A pilgrimage, by its nature, is a personal journey ofdiscovery as well as a geographical and historical trek. InTo the Island of Tides,Alistair Moffatfollows in the footsteps ofSaint Cuthbert(634 – 687); monk, bishop and hermit. From the Scottish Borders to theHoly Island of Lindisfarne, Moffat endures a broken rib and faces some deep familial sadness as he immerses himself in the life and times of this medieval holy man.
Written in a smooth and jaunty style, the book’s basic timeline mirrors Moffat’s route from his inland home to the sea, and Cuthbert’s intriguing life of politics and worship from birth to death. In the same way that this is not a continuous walk, rather an interrupted series of day trips with a week’s retreat towards the end, so there are many textual asides: lush scenic descriptions, divers detailed accounts of battles (Flodden et al), and involved analyses of Latin place names interspersed throughout. The writing shines when bringing the Lindisfarne Gospels and The Great Tapestry of Scotlandto life.
This book is brimful of liturgical references, despite his oft mentioned atheism, and his own search for succour from painful public and private events is woven into the story in sometimes uncomfortable and exposing detail. Going to some lengths to get inside Cuthbert’s head and heart, he scrambles up shifting sand dunes and under barbed wire fences before seeming to find some peace through his first experience of solitary contemplation on Lindisfarne.
Author of some twenty books, Moffat’sThe Hidden Ways(Canongate 2018) was a vehicle for sharing his excitement in uncovering lost paths, and he utilises the same dogged skills inTo the Island of Tides. Quoting from eighth century primary sources, he steers a fine line between facts, storytelling, anecdote and conjecture – after all St Cuthbert lived a long time ago. This tome is well researched; part autobiography (his family and ancestors play a strong role), and part paean to the spirit of the unnoticed: “until the coming of the census in the middle of the nineteenth century, the voices of others are largely silent. The fields … seem .. to remember their people, those who tended them.” This pilgrimage incorporates local lore and biblical references, touching self discovery and a Saint’s life. Above all it is a homage to the importance of family and of belonging.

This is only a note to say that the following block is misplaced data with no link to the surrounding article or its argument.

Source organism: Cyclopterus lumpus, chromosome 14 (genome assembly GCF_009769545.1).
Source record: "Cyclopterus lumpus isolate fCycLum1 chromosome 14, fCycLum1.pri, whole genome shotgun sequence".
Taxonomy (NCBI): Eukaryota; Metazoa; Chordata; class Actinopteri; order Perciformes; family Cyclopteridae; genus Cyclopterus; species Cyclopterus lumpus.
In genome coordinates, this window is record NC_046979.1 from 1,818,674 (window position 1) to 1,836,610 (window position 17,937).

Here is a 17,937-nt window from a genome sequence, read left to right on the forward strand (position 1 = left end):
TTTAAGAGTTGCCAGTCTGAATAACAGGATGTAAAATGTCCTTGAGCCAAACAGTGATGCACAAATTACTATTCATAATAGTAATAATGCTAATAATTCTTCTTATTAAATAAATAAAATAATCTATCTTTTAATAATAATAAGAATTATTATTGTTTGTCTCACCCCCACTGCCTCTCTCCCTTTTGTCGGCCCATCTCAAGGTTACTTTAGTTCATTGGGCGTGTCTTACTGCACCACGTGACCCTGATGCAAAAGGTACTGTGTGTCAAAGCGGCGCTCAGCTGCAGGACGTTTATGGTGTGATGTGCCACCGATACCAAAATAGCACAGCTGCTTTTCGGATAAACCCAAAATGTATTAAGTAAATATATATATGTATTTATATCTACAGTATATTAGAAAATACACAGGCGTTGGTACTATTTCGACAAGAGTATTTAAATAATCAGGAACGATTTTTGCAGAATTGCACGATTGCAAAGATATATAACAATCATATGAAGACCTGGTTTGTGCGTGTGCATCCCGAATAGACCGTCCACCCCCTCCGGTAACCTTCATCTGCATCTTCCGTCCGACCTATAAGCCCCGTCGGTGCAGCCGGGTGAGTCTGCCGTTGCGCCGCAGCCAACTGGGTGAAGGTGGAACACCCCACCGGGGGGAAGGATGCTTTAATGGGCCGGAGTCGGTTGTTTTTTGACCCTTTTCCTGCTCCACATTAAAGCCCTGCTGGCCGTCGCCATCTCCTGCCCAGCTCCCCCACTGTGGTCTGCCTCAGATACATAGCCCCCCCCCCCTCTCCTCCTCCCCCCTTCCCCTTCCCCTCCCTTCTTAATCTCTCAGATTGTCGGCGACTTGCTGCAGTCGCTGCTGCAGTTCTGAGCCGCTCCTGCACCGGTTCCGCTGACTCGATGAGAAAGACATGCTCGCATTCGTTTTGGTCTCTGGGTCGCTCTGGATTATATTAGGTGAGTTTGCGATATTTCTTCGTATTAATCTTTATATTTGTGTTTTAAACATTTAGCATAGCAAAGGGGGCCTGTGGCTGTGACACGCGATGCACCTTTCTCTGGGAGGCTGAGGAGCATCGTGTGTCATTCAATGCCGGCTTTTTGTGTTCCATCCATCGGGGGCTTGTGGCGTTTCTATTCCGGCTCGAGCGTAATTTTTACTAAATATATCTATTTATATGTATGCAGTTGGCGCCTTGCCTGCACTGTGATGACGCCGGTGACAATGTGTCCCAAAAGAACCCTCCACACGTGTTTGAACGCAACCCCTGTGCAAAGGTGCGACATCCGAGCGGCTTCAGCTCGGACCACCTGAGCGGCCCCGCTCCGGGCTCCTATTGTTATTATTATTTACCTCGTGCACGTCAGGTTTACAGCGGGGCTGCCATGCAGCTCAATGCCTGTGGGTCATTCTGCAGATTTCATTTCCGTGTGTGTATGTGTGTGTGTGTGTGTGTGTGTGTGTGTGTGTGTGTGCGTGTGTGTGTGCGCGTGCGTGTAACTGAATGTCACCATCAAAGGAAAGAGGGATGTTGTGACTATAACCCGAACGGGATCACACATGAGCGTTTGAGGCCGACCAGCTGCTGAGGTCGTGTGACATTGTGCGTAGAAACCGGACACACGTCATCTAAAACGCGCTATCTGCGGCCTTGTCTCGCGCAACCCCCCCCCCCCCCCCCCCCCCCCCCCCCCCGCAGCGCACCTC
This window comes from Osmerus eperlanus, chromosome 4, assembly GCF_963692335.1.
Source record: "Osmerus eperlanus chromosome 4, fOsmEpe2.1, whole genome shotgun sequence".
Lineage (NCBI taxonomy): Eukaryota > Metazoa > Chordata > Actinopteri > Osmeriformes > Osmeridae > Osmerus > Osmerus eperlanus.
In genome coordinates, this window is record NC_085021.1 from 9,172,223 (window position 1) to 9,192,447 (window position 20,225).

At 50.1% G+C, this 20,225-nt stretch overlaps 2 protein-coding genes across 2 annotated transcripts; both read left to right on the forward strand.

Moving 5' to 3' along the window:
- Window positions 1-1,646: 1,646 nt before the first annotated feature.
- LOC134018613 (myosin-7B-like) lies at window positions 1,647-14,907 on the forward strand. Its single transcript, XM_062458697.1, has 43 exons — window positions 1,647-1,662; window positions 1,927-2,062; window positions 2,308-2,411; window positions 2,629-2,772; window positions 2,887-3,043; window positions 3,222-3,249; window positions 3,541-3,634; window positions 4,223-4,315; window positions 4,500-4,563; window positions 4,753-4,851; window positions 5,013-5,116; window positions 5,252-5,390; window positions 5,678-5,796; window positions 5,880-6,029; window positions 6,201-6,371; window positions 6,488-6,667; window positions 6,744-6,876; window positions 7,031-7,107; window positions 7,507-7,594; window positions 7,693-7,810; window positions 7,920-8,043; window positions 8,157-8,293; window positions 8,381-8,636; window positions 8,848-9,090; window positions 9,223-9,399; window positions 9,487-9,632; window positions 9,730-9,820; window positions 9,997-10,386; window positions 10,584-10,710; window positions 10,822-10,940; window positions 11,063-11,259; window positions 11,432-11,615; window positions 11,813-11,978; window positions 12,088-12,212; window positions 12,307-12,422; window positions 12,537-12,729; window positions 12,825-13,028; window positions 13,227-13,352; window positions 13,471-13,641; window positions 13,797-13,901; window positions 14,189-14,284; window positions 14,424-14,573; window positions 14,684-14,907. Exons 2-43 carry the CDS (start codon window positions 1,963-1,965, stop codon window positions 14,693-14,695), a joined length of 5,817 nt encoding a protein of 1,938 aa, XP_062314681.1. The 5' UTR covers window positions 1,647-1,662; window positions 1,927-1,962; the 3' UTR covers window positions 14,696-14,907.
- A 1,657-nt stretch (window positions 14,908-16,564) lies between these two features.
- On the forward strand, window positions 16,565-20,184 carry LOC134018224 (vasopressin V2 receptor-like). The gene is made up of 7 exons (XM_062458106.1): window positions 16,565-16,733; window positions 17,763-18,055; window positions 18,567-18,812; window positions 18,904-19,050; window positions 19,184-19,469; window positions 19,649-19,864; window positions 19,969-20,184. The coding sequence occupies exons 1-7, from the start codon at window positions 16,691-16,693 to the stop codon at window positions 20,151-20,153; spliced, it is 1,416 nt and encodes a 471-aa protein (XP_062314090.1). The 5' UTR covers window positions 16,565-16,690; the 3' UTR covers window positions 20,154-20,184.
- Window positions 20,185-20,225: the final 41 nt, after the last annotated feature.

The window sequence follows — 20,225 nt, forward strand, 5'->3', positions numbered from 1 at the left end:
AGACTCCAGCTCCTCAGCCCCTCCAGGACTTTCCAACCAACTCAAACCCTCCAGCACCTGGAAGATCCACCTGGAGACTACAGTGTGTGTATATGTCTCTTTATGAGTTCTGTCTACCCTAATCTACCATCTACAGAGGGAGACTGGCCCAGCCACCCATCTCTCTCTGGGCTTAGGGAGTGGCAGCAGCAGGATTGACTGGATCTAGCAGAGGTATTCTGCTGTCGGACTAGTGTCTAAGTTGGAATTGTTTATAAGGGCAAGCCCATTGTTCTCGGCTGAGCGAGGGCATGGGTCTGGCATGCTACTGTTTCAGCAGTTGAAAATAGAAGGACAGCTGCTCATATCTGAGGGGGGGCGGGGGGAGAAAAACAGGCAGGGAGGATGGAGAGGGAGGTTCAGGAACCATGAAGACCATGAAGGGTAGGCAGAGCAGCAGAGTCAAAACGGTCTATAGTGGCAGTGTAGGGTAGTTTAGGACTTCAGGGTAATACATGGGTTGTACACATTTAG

‘Qi’ by the UAL Performance Laboratory at the Edinburgh Festival fringe 2019
**** (4 stars)
Five, white-clad, young performers stand meditatively around the stage, still and grounded. A simple inverted V shape stands at an angle in the centre, a hill peak perhaps, throwing a shadow on the floor. Birds sing. With eyes sometimes closed as they sit cross legged, or inhabiting monk-like patience as they carry out tasks – bending and lifting, sifting and gathering – the cast arrange and rearrange images before us, conjuring at once a paddy field or the patterned sand of a Zen garden.
In Qi (say chee, or ki) from the UAL Performance Laboratory, conceived by Anqi Zhao, sound and light are as important as the mostly pedestrian movement. The show was devised collaboratively and recalls the everyday actions of early Trisha Brown pieces (as part of the early Judson Memorial Church in New York, she is currently performing at Jupiter Artland). The company have drawn on Chinese philosophical concepts: Yin and Yang, life mirroring nature, and this peculiarly indefinable idea of qi. Qi is believed to be the building block of all of creation, and bestows the moving, transforming, holding, protecting and warming functions to the body and the wider Universe, ideas which were clearly used in the choreography.
The show is innovatively designed. Rectangles of foam are manipulated to form variations of thei ching or the various strokes of Chinese calligraphy. As the actors carried and rearranged them, they made both pleasing sculptures and the various aspects of the pictograph for qi which can be translated as ‘vapour ascending from boiling rice’. There are layers of subtle references: Yin and Yang were originally described as the sunny and shady sides of a hill. When you add ‘hill’ to the sign for qi it starts to resemble the one for yin (of yinand yang fame). After adding a horizontal to the up ended V, it looked more like an A and was moved and put above the electrical steamer which was cooking away and produced the bowls of rice which were eaten with obligatory chopsticks.
Grains of white rice are the key element in this show. They are drizzled and thrown, used to mimic water for washing your hair, and highly effective as sound effects. There is an initially interesting, but latterly, laborious part where small handfuls of rice are placed, one by one, on a long, cardboard tube, and one of my fellow audience members resorted to her mobile phone, but all of the rest of the show was mesmerising and mindful. The scenes slowly fade from one to another, then the pace varies and there is a fun section where a woman walks while others rush along beside her pouring rice around her feet. As she picks each one up to move forwards (from where I was sitting, the light shone magically between her toes), she leaves an inverse footstep, redolent of the ancient hand shapes found in the Lascaux Caves in France. It is a pleasing and enjoyable hour and the light, peaceful atmosphere stayed with me for a long while afterwards.